Android 11 Beta Focuses on Messaging, Ease of Use, and Control

Android's next big update does its best to surface buried features.

Android's next big update does its best to surface buried features, consolidate confusing ones, and streamline device access and control. In other words, your next major Android update might be the friendliest one yet.

Android icons on a smartphone
Lifewire /  Lance Ulanoff

Google unveiled the first Android 11 Beta and some of its features on Wednesday.

The details: After a short delay out of respect for the protests and discussions revolving around racial inequality and justice, Google outlined in a blog post a handful of key changes and performance enhancements users will find in the first Android 11 beta.

The big message: Android 11 is taking all your conversations across disparate messaging apps, like Duo and Meet, and putting them in one spot in Notifications. And there are now a pair of ways of keeping your most important conversations visible and present.

First is the ability to set a message as priority which means it can appear on your always on display and even break through a Do Not Disturb setting.

The second is called "Bubbles," which looks and functions almost exactly like Facebook's Chatheads. It puts your important conversations in avatar bubbles that can float on top of other applications.

More power: Android 11 is also juicing up the physical power button with a new action for the long press that reveals a control center for smart or connected devices (while we assume this is Google Home and Nest Devices, it's not clear if it could extend to, say, Amazon Echo).

That same long press will also, on the same screen, give you access to things like boarding passes and payment methods. According to Google, "We like to think of it as a 'pocket' for your digital wallet, keys, and more."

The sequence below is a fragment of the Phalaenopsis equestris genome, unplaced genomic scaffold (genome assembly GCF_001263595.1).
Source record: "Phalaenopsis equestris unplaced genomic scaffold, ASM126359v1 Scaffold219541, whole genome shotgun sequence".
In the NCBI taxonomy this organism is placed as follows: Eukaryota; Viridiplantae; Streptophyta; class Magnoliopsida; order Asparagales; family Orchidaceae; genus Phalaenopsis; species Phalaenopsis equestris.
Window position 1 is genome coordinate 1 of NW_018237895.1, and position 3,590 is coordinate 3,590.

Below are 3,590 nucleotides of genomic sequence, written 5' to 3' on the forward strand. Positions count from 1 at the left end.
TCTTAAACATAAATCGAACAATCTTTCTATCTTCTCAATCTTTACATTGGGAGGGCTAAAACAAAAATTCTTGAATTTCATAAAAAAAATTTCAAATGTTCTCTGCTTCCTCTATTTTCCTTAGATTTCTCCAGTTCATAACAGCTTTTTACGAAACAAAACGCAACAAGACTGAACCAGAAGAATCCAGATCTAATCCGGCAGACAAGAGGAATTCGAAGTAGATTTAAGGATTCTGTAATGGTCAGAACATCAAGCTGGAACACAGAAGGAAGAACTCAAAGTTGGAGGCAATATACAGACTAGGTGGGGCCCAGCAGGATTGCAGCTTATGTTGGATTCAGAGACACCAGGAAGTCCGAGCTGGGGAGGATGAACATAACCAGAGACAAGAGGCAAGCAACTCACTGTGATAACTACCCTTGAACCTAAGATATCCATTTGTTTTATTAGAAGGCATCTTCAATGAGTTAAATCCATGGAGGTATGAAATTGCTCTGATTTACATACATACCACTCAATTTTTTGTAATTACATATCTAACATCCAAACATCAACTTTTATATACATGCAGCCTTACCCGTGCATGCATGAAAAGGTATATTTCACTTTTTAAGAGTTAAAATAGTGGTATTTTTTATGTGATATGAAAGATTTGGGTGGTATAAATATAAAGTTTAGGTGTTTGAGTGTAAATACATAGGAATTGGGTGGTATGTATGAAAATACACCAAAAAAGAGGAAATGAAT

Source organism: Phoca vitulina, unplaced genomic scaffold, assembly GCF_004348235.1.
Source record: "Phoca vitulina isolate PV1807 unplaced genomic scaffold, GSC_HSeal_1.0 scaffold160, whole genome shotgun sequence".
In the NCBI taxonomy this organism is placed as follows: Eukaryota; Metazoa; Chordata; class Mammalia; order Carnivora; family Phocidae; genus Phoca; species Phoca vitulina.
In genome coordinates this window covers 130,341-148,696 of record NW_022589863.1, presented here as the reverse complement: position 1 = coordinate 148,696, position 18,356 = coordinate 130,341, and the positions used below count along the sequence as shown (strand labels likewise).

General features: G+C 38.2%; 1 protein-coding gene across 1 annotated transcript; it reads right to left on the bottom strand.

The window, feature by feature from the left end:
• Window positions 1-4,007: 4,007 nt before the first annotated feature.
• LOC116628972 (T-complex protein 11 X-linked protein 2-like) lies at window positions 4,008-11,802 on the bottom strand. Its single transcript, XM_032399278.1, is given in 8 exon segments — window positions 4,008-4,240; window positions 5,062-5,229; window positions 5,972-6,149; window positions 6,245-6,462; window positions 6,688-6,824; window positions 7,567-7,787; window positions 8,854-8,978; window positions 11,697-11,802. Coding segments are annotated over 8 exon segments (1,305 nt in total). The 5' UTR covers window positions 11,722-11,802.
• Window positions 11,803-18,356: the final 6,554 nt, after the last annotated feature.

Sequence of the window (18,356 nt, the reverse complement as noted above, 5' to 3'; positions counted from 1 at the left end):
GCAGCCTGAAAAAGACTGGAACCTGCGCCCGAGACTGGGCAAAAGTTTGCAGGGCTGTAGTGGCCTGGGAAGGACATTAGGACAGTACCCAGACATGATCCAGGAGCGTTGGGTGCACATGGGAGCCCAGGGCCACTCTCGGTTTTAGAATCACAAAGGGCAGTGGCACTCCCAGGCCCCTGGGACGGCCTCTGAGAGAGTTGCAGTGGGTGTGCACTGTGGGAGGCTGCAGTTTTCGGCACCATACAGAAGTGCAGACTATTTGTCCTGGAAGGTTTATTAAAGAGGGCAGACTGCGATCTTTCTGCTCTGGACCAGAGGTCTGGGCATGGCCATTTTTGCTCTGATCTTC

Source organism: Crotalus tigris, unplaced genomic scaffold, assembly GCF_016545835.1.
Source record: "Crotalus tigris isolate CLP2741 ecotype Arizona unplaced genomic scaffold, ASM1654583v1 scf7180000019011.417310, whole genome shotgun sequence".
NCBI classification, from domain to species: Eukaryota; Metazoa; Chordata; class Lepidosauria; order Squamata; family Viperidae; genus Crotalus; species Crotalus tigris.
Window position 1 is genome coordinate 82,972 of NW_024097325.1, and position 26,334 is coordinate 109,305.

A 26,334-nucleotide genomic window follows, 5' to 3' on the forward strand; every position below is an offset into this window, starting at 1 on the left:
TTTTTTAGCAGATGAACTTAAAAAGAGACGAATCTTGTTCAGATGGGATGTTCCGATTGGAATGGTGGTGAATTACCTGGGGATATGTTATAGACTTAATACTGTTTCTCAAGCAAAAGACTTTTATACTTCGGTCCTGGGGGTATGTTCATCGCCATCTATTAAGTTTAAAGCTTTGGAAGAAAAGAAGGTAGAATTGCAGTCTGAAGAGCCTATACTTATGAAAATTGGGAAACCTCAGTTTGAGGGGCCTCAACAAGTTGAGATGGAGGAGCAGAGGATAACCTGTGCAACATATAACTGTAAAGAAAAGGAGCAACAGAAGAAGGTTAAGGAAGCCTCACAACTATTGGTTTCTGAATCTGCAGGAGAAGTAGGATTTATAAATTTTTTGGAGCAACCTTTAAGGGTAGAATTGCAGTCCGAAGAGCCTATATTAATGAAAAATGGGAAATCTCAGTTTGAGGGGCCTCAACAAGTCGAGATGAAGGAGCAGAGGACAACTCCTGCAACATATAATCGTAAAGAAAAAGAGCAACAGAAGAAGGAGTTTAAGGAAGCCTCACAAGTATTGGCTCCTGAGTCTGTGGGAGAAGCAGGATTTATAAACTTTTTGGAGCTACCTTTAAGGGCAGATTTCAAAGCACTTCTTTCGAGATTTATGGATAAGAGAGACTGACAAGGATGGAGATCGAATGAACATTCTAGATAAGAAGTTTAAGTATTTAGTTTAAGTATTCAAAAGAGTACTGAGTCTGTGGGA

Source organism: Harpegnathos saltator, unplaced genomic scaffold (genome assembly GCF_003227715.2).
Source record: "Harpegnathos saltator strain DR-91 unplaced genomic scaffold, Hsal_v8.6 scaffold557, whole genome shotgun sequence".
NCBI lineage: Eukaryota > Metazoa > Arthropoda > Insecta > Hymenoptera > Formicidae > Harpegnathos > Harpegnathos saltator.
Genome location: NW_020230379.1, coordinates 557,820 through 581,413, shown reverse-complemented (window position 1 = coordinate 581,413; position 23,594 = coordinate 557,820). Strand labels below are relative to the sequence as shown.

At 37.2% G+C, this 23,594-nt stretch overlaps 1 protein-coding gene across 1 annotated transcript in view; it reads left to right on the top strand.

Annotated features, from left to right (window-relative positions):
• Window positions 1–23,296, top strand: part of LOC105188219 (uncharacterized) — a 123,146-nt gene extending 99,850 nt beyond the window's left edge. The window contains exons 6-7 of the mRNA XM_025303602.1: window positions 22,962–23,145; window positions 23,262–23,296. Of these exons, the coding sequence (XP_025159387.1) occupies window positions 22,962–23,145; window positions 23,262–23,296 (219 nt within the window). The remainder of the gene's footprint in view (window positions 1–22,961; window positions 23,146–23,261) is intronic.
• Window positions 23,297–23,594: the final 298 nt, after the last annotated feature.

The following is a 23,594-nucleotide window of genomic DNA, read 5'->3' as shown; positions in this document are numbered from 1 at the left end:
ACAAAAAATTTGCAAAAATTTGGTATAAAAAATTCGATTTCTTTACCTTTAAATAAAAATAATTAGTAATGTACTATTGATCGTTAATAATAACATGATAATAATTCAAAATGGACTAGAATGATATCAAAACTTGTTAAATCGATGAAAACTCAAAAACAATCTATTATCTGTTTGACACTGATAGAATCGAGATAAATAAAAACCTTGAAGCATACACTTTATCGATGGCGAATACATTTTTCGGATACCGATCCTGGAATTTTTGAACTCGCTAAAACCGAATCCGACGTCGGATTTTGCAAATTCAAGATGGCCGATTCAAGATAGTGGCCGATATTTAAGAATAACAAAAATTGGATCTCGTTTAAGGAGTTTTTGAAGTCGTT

Like Apple: Android 11 also takes a page out if the iOS book and will surface media playback controls in a way that will make it much easier to switch from playing music on your speakers to, for instance, your headphones.

You decide: There are also some privacy changes afoot, like the ability to grant app permissions on a per-use basis. Next time you open the app, you'll have re-grant permission (this is progress?). Permissions can even time out if you haven't used an app for a long time.

Big picture: Obviously, this only scratches the surface of all the changes we expect in Android 11. There will also be numerous betas before final release this fall. So, look at this as just an early taste of the final mobile OS to come.

Where to get it: Google Pixel Phone users (version 2 and above) can try it out now. As for the rest of the Android Phone world, Google promises access in the coming weeks.

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